My bike availability time series is in the form of a pandas `Series`

object and is stored as a pickle file. Often, one does not care about the order of the index in Pandas objects, but, for time series, you will want to sort the values in chronological order. Note that I make sure the index is a sorted pandas `DatetimeIndex`

.

```
%config InlineBackend.figure_format = 'retina'
import datetime
import time
import matplotlib as mpl
import matplotlib.pyplot as plt
import numpy as np
import pandas as pd
plt.ion()
mpl.rcParams['axes.labelsize'] = 20
mpl.rcParams['axes.titlesize'] = 24
mpl.rcParams['figure.figsize'] = (8, 4)
mpl.rcParams['xtick.labelsize'] = 14
mpl.rcParams['ytick.labelsize'] = 14
mpl.rcParams['legend.fontsize'] = 14
```

```
# Load and sort the dataframe.
df = pd.read_pickle('home_dat_20160918_20170604.pkl')
df.set_index('last_communication_time', inplace=True)
df.index = pd.to_datetime(df.index)
df.sort_index(inplace=True)
df.head()
```

execution_time | available_bikes | available_docks | id | lat | lon | st_address | station_name | status_key | status_value | test_station | total_docks | |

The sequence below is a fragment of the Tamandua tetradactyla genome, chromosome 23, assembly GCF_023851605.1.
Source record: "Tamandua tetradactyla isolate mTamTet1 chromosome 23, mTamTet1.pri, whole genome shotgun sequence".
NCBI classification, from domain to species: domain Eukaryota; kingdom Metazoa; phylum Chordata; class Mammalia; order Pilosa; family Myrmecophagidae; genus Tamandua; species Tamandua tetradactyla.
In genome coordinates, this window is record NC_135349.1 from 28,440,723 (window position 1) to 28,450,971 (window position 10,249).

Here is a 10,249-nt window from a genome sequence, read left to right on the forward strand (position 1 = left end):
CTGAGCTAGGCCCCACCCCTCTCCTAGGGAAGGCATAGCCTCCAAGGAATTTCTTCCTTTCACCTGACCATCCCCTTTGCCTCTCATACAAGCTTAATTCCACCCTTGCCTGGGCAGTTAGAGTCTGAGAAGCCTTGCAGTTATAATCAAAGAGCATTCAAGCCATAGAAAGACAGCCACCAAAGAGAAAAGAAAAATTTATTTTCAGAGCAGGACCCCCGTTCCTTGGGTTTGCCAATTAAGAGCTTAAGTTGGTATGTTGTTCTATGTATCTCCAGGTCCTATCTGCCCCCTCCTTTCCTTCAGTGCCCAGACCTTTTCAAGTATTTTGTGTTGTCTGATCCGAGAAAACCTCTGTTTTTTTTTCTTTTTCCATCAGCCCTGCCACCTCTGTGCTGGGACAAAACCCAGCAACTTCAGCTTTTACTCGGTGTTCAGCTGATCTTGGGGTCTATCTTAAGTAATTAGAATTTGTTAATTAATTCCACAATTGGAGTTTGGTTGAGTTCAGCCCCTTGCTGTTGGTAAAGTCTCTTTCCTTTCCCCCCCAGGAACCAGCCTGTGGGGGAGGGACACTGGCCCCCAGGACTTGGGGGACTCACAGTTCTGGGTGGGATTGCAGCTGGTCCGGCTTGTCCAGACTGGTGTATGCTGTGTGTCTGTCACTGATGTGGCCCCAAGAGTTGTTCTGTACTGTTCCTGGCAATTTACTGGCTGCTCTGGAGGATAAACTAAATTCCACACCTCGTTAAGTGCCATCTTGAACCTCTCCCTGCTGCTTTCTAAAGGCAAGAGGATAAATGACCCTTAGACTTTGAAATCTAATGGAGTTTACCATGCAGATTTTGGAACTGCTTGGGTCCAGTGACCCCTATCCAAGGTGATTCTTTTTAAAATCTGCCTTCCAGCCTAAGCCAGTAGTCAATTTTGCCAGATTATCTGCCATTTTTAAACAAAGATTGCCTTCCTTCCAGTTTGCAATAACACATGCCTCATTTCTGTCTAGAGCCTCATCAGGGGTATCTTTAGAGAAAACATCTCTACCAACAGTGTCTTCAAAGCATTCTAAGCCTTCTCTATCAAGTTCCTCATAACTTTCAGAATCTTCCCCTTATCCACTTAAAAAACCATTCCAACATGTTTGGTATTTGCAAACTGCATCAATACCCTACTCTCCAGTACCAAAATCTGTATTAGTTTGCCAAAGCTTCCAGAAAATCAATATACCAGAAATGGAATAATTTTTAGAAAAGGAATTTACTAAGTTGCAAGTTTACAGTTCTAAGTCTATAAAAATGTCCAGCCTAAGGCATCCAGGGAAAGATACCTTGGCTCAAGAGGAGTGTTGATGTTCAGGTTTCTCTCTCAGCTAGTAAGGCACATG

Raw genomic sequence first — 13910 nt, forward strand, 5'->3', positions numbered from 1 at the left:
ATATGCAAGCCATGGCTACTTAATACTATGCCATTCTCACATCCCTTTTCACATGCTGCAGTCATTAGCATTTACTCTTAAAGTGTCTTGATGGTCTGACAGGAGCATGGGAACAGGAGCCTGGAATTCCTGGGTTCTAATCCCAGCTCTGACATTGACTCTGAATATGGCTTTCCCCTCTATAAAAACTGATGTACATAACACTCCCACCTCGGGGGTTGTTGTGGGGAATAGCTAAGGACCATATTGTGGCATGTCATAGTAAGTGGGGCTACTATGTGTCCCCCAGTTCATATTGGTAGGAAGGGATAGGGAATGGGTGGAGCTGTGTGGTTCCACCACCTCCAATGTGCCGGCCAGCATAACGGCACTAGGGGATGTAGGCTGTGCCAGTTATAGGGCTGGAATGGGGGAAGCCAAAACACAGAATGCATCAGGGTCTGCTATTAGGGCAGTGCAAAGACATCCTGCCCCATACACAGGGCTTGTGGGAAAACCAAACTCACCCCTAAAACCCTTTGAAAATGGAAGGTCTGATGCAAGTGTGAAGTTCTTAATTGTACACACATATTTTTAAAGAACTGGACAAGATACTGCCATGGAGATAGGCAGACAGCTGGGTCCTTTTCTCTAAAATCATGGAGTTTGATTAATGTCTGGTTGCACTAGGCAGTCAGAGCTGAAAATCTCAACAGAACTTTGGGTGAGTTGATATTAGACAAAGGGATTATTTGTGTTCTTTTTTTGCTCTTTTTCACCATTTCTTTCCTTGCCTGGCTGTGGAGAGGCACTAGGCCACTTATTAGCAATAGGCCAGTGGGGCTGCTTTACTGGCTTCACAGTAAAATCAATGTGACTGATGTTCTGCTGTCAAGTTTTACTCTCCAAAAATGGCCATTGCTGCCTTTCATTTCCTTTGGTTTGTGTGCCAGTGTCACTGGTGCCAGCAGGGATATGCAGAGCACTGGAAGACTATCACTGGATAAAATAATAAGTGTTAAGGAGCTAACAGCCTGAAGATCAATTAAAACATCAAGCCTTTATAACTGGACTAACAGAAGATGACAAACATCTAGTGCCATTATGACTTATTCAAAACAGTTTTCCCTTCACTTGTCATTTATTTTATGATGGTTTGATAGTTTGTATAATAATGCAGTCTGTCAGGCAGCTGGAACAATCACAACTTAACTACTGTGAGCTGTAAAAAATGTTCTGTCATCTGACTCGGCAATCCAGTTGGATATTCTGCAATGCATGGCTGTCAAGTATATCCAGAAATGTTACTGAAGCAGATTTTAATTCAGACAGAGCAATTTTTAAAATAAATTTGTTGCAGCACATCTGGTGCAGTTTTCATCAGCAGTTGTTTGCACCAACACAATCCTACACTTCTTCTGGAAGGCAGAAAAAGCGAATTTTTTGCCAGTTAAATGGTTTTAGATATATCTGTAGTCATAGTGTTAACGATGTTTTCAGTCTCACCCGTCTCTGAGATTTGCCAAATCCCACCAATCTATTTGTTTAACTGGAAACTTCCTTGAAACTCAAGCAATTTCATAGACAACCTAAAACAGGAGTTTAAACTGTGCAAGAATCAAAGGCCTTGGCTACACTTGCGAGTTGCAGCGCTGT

---|---|---|---|---|---|---|---|---|---|---|---|---|

last_communication_time | ||||||||||||

2016-09-18 16:58:36 | 2016-09-18 16:59:51 | 4 | 43 | 496 | 40.737262 | -73.99239 | E 16 St & 5 Ave | E 16 St & 5 Ave | 1 | In Service | f | 47 |

2016-09-18 16:58:36 | 2016-09-18 17:01:47 | 4 | 43 | 496 | 40.737262 | -73.99239 | E 16 St & 5 Ave | E 16 St & 5 Ave | 1 | In Service | f | 47 |

2016-09-18 17:02:29 | 2016-09-18 17:03:42 | 7 | 40 | 496 | 40.737262 | -73.99239 | E 16 St & 5 Ave | E 16 St & 5 Ave | 1 | In Service | f | 47 |

2016-09-18 17:02:29 | 2016-09-18 17:05:48 | 7 | 40 | 496 | 40.737262 | -73.99239 | E 16 St & 5 Ave | E 16 St & 5 Ave | 1 | In Service | f | 47 |

2016-09-18 17:07:06 | 2016-09-18 17:07:44 | 7 | 40 | 496 | 40.737262 | -73.99239 | E 16 St & 5 Ave | E 16 St & 5 Ave | 1 | In Service | f | 47 |

```
# Pick out our time series object
# and fix it to a 5-min sampling period
y = df.available_bikes
y.index.name = 'time'
y = y.resample('5T').last()
y.head()
```

```
time
2016-09-18 16:55:00 4.0
2016-09-18 17:00:00 7.0
2016-09-18 17:05:00 6.0
2016-09-18 17:10:00 5.0
2016-09-18 17:15:00 10.0
Freq: 5T, Name: available_bikes, dtype: float64
```

```
ax = y.plot();
ax.set_ylabel('# Bikes');
```